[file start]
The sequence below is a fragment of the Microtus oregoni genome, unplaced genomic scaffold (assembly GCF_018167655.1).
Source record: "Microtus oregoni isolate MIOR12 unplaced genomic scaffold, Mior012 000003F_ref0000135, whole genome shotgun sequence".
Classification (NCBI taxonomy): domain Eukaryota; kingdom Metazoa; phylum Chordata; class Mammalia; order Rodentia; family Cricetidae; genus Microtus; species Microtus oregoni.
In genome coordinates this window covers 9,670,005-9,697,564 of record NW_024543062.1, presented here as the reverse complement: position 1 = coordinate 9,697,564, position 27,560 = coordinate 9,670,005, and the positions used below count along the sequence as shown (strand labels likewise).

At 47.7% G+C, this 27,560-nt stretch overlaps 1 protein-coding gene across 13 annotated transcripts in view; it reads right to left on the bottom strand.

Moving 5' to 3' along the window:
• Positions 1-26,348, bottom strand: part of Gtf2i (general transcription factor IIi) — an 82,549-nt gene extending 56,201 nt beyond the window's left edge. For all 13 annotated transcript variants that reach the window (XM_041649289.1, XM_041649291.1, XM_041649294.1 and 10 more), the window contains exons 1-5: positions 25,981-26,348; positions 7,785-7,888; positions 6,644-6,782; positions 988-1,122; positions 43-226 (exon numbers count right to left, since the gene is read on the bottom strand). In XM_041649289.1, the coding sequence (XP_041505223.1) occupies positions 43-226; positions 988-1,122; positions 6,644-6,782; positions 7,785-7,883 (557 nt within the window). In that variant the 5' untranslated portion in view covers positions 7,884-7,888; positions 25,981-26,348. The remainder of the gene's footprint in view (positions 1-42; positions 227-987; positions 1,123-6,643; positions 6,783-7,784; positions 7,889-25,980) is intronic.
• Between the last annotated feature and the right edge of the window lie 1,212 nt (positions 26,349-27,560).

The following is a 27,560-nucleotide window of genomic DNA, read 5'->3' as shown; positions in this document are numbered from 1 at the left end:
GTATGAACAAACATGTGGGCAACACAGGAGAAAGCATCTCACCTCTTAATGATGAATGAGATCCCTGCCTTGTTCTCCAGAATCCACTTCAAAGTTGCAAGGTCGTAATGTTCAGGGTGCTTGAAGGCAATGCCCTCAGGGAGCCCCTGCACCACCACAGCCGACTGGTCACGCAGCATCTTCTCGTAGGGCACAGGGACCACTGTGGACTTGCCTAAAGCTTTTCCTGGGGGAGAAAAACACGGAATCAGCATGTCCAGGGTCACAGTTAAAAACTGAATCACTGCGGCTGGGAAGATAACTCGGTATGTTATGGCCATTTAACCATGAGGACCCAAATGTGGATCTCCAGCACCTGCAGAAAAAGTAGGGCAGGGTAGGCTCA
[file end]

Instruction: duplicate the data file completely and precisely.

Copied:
The sequence below is a fragment of the Microtus oregoni genome, unplaced genomic scaffold (assembly GCF_018167655.1).
Source record: "Microtus oregoni isolate MIOR12 unplaced genomic scaffold, Mior012 000003F_ref0000135, whole genome shotgun sequence".
Classification (NCBI taxonomy): domain Eukaryota; kingdom Metazoa; phylum Chordata; class Mammalia; order Rodentia; family Cricetidae; genus Microtus; species Microtus oregoni.
In genome coordinates this window covers 9,670,005-9,697,564 of record NW_024543062.1, presented here as the reverse complement: position 1 = coordinate 9,697,564, position 27,560 = coordinate 9,670,005, and the positions used below count along the sequence as shown (strand labels likewise).

At 47.7% G+C, this 27,560-nt stretch overlaps 1 protein-coding gene across 13 annotated transcripts in view; it reads right to left on the bottom strand.

Moving 5' to 3' along the window:
• Positions 1-26,348, bottom strand: part of Gtf2i (general transcription factor IIi) — an 82,549-nt gene extending 56,201 nt beyond the window's left edge. For all 13 annotated transcript variants that reach the window (XM_041649289.1, XM_041649291.1, XM_041649294.1 and 10 more), the window contains exons 1-5: positions 25,981-26,348; positions 7,785-7,888; positions 6,644-6,782; positions 988-1,122; positions 43-226 (exon numbers count right to left, since the gene is read on the bottom strand). In XM_041649289.1, the coding sequence (XP_041505223.1) occupies positions 43-226; positions 988-1,122; positions 6,644-6,782; positions 7,785-7,883 (557 nt within the window). In that variant the 5' untranslated portion in view covers positions 7,884-7,888; positions 25,981-26,348. The remainder of the gene's footprint in view (positions 1-42; positions 227-987; positions 1,123-6,643; positions 6,783-7,784; positions 7,889-25,980) is intronic.
• Between the last annotated feature and the right edge of the window lie 1,212 nt (positions 26,349-27,560).

The following is a 27,560-nucleotide window of genomic DNA, read 5'->3' as shown; positions in this document are numbered from 1 at the left end:
GTATGAACAAACATGTGGGCAACACAGGAGAAAGCATCTCACCTCTTAATGATGAATGAGATCCCTGCCTTGTTCTCCAGAATCCACTTCAAAGTTGCAAGGTCGTAATGTTCAGGGTGCTTGAAGGCAATGCCCTCAGGGAGCCCCTGCACCACCACAGCCGACTGGTCACGCAGCATCTTCTCGTAGGGCACAGGGACCACTGTGGACTTGCCTAAAGCTTTTCCTGGGGGAGAAAAACACGGAATCAGCATGTCCAGGGTCACAGTTAAAAACTGAATCACTGCGGCTGGGAAGATAACTCGGTATGTTATGGCCATTTAACCATGAGGACCCAAATGTGGATCTCCAGCACCTGCAGAAAAAGTAGGGCAGGGTAGGCTCA